I’d Like to Date You But…Dating with Mental Illness

by | Oct 29, 2018 | Special Circumstances


For many years I was able to hide my depression and anxiety with the help of a supportive family, medical management, and learned coping strategies. Recently I started dating and feel judged by those choosing not to date me. I am not my disability. I have many wonderful traits that can and should be appreciated in a relationship. It is hurtful and now kicks up even more anxiety in me, which I certainly don’t need at this time. Don’t I deserve to be married too? How early on am I required to disclose this information? How should I feel about those choosing to not give me a chance?



I deeply feel your pain. This can present a significant struggle for both those with the illness and the people they date. Here are some thoughts that may help navigate this sensitive topic and give it the respect it deserves.


Go where you are wanted: We all want to be with someone who can appreciate our inner and outer beauty. All disabilities aside, we obviously won’t be a fit for everyone. Many waste time chasing those that don’t want them only to find themselves in deep heartbreak, disappointment, and frustration. There is nothing wrong with aiming high, but be realistic about who you are. Otherwise, you are setting yourself up for failure.


If a clear message of disinterest is given, move on. If someone won’t give you a chance, why spend your life or even a date with them. No need to be upset. Accept that it’s not a match, and move on. This leaves you more time to spend with the right one instead of spending time with someone else’s spouse.


The benefit of this approach is that when we do find the right person we know they are invested in the relationship because they want to be, not because we chased, begged, or had others push them to date us.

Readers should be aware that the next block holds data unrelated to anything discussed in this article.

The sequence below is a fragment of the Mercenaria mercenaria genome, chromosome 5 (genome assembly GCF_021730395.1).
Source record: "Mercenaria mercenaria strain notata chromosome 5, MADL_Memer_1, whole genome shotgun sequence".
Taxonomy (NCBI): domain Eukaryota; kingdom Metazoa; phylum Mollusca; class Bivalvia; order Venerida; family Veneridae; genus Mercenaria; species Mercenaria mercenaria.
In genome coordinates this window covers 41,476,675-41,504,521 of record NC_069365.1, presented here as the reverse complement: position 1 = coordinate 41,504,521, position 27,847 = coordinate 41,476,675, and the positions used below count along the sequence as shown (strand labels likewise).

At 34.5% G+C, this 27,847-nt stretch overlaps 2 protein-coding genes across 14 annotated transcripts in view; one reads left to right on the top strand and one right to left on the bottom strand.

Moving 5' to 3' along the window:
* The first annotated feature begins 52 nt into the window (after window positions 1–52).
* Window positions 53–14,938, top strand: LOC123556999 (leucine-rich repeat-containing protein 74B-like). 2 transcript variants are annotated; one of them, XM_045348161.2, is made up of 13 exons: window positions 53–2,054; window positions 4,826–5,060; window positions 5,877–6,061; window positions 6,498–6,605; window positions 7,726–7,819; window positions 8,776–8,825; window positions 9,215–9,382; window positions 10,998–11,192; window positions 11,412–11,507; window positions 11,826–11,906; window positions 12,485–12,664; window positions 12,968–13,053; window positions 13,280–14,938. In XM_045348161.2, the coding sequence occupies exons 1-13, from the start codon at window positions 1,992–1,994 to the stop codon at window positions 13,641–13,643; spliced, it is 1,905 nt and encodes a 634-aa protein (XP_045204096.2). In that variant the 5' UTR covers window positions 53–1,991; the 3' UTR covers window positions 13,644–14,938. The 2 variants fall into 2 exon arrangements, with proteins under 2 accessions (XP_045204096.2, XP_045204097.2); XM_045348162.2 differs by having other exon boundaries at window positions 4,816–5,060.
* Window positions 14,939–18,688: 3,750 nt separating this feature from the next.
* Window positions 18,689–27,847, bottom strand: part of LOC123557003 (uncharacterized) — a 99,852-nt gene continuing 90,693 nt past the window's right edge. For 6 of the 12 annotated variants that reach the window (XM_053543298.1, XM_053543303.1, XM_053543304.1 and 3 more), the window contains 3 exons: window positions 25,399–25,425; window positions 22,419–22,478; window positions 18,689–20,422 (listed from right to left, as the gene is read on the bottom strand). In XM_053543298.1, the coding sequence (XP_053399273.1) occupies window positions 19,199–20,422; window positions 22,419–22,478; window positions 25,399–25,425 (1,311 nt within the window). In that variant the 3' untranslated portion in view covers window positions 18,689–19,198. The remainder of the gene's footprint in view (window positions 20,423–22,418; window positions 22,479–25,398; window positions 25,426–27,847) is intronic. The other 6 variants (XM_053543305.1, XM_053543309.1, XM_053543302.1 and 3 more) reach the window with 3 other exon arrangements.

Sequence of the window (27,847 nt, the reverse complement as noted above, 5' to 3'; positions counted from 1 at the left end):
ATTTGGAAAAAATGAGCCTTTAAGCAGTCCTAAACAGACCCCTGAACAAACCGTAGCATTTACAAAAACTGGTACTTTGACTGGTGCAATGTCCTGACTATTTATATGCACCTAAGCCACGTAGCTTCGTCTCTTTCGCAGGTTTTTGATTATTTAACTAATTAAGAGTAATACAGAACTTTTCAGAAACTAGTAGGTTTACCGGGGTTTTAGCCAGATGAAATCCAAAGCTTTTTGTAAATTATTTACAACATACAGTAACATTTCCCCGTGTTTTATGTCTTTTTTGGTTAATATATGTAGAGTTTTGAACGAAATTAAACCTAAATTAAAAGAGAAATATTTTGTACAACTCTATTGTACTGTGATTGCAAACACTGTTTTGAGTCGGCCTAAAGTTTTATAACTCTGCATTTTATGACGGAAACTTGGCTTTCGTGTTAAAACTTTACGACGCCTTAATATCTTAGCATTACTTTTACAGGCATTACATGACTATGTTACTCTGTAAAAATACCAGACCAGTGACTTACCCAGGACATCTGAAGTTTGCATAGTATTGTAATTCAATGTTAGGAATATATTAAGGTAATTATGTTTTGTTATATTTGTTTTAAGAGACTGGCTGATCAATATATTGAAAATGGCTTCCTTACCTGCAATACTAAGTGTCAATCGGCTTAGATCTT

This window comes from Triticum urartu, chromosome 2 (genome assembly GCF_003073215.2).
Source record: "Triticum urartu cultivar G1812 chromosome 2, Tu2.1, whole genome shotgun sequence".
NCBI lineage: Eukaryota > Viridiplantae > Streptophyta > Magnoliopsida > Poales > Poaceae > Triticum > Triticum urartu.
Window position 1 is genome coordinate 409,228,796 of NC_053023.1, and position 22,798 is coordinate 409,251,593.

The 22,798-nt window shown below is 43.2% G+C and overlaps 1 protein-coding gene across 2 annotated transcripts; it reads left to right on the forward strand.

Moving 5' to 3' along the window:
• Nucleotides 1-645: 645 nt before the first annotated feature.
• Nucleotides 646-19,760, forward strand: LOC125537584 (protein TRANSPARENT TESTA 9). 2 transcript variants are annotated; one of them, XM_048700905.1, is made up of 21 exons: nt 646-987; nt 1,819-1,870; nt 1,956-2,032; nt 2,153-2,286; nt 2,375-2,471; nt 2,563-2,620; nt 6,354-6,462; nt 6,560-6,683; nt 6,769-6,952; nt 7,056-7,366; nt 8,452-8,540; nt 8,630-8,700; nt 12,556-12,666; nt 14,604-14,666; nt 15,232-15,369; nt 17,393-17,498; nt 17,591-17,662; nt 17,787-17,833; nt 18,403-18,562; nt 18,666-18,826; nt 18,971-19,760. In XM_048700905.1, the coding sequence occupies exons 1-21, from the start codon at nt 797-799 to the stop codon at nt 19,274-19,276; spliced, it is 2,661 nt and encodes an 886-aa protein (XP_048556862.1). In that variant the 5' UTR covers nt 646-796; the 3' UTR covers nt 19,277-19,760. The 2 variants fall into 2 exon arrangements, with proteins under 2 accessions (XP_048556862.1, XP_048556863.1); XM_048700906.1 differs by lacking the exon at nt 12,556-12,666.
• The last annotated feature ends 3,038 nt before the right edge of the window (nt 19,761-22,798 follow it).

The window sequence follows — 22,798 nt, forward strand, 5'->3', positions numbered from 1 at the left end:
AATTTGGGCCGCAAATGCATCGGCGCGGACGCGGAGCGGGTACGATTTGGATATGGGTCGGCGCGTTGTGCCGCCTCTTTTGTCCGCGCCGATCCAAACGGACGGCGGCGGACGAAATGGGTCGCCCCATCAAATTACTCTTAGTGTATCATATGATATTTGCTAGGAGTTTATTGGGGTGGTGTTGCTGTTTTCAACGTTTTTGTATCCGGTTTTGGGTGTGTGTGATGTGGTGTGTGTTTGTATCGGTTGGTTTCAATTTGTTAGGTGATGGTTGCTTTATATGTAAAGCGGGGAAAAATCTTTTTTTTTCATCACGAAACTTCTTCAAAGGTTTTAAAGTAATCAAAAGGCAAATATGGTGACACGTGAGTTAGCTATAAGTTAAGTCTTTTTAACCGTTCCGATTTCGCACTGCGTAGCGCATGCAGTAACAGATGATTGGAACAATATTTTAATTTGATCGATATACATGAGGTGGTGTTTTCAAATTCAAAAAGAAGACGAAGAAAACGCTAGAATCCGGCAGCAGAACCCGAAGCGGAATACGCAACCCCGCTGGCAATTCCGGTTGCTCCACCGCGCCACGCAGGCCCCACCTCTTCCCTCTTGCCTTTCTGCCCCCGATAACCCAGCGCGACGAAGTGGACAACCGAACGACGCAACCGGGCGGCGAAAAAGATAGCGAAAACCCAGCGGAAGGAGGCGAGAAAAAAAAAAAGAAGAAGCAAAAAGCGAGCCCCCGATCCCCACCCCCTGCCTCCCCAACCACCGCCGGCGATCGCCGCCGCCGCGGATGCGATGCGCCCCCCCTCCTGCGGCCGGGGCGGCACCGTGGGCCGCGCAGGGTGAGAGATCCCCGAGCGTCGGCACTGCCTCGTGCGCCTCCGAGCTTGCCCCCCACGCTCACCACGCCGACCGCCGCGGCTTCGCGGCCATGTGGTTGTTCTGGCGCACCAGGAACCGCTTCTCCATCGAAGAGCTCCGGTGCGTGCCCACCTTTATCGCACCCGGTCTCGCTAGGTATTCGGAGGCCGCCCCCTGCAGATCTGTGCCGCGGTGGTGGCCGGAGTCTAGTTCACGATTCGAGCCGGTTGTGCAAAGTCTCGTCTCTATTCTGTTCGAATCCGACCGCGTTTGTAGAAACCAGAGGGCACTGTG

G-d Knows your address: G-d knows where to find you when it is the right time for you. Having few or many dates is a poor indicator of marital success. Use your single days productively and rely on the fact that when the time is right for BOTH of you, it will happen. When integrated, this mindset does wonders to calm anxiety.

If a clear message of disinterest is given, move on…This leaves you more time to spend with the right one instead of spending time with someone else’s spouse.

Having mental illness does not mean you are unstable: Most individuals with mental illness are medically managed, have developed coping strategies, have a great support system, and enjoy an active and stable social, work, and family life. If you’re managing your condition properly, don’t worry about “them”. They probably don’t know, and if they do they’re in the minority.


Consult an expert: “When do I have to tell my date?” “Should I break up?” “How serious is this condition?” “What ramifications will it have long term?” Every scenario is different. Therefore, a mental health professional, rabbi, and or dating coach should be consulted when trying to answer these hard questions.


Building with honestly: All healthy relationships are built on a bedrock of trust and honesty. Not sharing sensitive, yet vital, information can eat away at the foundation of a relationship and often end it. Front load the relationship with non-judgmental connection and openness so that there’s some level of safety when divulging your condition. This will allow them to see you for who you are and not just a diagnosis.


It is not your job to fix him/her: If you choose to continue a relationship after information has been disclosed, keep in mind it is a relationship like any other. It is not your job to fix your date or point out their shortcomings in any way. That would only destroy the connection and respect between you. Accept their flaws, be supportive, and move forward as you’d want them to do for you.


Respect: Always maintain respect for someone who’s disclosed difficult information or had to hear that without knowing how best to respond to someone they clearly like. As I always say, we don’t have to date or marry anyone we don’t want, but being a mentsh (kind hearted person) is not optional.


And remember: Dating is about finding that ONE that is suitable for you. Everybody and everything else is a distraction.


Wishing you the shortest route on this sensitive journey to your longest relationship

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